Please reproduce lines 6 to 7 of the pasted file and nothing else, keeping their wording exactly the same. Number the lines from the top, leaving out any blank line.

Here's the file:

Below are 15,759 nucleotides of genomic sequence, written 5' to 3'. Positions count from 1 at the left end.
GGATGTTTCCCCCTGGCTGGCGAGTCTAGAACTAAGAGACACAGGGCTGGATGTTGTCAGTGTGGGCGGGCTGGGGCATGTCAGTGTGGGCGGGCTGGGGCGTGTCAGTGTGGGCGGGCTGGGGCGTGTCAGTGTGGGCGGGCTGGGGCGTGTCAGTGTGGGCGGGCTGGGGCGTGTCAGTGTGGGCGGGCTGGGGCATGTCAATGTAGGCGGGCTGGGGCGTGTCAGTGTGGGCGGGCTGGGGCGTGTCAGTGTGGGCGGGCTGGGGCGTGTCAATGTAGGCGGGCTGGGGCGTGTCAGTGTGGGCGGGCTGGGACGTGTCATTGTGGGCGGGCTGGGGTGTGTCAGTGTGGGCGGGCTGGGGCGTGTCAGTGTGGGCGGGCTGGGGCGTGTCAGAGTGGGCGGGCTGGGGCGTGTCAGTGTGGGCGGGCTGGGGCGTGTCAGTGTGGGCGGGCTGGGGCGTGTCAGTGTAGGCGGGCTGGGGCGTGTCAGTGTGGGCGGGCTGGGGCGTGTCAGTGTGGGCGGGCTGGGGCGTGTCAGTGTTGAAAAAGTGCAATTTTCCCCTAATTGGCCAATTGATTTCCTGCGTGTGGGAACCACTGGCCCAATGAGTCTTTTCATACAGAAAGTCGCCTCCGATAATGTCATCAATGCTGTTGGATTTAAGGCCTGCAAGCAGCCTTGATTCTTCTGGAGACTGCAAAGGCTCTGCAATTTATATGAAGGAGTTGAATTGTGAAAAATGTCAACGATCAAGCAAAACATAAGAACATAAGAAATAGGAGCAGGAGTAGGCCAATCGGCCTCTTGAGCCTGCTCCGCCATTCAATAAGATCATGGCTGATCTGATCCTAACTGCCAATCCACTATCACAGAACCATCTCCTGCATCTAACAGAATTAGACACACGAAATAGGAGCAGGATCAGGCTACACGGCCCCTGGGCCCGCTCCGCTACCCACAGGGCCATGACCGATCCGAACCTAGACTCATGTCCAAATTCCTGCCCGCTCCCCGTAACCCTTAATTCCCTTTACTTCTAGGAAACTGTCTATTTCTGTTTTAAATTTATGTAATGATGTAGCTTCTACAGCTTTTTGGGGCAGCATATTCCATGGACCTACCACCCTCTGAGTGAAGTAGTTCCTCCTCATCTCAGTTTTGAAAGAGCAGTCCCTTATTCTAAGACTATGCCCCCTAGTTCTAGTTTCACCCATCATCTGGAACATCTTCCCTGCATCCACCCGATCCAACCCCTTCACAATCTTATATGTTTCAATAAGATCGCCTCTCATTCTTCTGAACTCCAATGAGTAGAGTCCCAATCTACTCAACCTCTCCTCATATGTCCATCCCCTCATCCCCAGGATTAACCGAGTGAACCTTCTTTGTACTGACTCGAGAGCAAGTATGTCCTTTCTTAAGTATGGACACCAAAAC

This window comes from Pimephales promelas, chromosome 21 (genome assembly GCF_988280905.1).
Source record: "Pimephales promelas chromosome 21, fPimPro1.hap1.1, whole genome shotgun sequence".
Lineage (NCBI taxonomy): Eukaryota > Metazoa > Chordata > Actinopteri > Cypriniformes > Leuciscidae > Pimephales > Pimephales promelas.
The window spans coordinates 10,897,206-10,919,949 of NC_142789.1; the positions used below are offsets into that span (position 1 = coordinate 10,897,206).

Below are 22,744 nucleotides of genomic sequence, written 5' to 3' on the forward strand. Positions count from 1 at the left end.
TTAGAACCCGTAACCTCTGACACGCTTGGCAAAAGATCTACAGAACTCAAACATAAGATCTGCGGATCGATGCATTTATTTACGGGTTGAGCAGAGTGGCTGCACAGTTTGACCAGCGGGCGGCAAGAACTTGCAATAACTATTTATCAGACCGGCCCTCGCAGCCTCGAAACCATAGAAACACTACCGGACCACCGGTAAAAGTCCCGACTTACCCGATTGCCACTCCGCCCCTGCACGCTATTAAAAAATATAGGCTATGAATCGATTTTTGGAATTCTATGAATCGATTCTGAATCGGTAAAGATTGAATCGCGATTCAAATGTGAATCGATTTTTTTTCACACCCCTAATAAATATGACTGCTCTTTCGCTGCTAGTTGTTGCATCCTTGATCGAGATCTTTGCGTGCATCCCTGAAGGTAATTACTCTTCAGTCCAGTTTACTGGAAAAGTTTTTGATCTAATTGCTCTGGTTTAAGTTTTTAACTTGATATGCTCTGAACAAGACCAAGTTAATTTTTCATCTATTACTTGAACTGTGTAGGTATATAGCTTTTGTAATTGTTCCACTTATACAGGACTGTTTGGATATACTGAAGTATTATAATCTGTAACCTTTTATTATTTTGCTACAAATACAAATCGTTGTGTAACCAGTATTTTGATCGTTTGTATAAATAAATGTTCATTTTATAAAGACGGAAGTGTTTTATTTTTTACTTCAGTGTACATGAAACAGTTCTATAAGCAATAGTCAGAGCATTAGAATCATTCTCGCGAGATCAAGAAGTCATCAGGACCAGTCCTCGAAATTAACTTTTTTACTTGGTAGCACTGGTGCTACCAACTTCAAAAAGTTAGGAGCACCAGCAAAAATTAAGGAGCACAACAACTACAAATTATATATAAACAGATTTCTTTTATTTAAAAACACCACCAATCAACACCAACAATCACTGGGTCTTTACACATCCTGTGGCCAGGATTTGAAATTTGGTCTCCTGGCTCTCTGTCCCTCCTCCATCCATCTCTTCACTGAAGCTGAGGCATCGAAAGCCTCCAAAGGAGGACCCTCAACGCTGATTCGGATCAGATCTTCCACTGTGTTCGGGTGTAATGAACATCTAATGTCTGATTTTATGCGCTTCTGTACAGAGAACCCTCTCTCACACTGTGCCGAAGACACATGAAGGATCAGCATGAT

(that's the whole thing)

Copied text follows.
The window spans coordinates 10,897,206-10,919,949 of NC_142789.1; the positions used below are offsets into that span (position 1 = coordinate 10,897,206).

Below are 22,744 nucleotides of genomic sequence, written 5' to 3' on the forward strand. Positions count from 1 at the left end.